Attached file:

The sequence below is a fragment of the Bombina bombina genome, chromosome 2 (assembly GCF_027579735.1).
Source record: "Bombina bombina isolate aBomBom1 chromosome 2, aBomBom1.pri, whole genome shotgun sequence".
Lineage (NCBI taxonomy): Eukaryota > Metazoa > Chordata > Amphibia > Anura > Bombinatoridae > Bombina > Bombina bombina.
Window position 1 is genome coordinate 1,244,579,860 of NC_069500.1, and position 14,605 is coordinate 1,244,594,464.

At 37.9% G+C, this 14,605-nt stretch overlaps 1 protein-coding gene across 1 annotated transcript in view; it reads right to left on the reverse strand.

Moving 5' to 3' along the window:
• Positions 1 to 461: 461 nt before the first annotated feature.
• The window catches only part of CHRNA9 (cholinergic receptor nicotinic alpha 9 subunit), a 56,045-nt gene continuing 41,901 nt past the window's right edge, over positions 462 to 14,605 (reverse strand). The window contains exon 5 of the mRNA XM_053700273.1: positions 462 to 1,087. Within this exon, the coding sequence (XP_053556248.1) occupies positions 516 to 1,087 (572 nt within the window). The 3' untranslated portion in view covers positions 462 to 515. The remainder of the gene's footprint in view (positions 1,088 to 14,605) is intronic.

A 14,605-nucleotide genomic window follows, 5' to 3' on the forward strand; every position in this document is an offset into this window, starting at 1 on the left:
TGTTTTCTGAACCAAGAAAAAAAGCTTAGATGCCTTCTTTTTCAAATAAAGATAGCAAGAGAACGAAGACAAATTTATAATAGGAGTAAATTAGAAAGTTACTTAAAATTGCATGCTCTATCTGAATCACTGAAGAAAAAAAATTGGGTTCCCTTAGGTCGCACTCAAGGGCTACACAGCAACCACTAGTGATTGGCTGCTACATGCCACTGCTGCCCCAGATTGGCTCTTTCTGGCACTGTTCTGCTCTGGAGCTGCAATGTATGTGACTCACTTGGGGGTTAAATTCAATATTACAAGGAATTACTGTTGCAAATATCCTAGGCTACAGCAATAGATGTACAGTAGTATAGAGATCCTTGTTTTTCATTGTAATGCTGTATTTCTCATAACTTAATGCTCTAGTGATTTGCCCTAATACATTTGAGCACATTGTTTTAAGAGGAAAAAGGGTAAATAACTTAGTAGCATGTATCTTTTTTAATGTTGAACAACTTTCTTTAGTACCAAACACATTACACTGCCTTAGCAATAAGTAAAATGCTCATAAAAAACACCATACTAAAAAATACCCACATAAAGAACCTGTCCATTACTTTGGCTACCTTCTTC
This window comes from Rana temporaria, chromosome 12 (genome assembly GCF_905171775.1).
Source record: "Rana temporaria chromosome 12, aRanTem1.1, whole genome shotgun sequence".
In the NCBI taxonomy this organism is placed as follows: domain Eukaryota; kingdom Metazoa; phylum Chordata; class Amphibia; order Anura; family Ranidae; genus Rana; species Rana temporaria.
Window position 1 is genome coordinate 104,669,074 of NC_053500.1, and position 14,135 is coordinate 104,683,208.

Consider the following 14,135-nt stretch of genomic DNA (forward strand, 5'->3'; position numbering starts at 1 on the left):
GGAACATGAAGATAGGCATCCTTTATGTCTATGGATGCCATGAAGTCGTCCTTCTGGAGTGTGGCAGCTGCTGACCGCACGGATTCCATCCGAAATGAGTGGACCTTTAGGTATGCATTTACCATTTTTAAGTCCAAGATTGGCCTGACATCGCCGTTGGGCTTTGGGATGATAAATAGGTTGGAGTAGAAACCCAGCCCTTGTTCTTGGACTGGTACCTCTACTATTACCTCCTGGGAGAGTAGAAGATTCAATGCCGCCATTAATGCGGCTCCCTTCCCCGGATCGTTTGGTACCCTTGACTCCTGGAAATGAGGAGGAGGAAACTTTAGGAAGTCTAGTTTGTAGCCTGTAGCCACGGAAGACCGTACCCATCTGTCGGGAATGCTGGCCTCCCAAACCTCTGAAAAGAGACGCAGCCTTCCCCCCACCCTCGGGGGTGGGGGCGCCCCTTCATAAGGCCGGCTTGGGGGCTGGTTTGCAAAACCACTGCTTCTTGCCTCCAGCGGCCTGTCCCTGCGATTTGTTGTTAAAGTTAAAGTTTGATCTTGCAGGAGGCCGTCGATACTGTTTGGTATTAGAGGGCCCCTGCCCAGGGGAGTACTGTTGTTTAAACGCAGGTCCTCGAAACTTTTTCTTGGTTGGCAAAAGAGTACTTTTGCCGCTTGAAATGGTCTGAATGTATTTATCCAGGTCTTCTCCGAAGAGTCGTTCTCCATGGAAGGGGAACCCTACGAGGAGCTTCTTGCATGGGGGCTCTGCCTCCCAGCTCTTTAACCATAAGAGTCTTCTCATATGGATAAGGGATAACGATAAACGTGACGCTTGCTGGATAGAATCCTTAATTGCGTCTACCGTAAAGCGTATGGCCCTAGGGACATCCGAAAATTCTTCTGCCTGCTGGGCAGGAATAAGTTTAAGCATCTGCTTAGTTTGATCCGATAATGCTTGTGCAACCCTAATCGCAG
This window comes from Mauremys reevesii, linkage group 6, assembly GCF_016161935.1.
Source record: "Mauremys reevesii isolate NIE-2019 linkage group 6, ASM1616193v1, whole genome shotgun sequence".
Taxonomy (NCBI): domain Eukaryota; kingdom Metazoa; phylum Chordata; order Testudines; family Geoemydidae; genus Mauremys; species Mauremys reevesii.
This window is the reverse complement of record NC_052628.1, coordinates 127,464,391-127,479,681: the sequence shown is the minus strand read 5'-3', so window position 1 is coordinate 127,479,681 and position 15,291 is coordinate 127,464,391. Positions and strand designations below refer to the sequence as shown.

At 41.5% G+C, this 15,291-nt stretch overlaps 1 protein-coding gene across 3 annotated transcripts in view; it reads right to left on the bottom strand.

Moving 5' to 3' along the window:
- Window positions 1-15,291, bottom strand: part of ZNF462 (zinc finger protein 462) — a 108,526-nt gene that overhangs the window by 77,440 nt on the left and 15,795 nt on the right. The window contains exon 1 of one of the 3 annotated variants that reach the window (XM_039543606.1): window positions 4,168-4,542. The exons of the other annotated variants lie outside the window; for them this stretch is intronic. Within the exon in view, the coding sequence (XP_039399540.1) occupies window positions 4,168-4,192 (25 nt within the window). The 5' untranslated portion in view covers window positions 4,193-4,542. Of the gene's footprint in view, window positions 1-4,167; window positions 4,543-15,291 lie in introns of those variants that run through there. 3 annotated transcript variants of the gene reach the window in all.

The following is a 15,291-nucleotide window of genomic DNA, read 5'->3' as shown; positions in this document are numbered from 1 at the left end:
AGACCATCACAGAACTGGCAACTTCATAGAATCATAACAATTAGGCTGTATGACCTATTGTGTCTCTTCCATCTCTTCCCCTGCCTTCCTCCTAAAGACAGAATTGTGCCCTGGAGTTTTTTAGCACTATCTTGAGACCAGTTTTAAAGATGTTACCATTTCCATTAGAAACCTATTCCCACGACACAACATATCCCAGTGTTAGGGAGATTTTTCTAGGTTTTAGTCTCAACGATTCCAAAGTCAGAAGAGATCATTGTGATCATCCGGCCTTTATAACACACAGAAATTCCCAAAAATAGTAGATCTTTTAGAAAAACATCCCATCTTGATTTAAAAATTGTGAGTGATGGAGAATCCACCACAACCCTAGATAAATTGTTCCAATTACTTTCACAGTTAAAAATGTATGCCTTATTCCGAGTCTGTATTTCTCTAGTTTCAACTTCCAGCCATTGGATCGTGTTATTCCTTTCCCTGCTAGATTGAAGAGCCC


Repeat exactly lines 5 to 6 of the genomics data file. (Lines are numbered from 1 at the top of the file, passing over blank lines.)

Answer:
At 37.9% G+C, this 14,605-nt stretch overlaps 1 protein-coding gene across 1 annotated transcript in view; it reads right to left on the reverse strand.

Moving 5' to 3' along the window: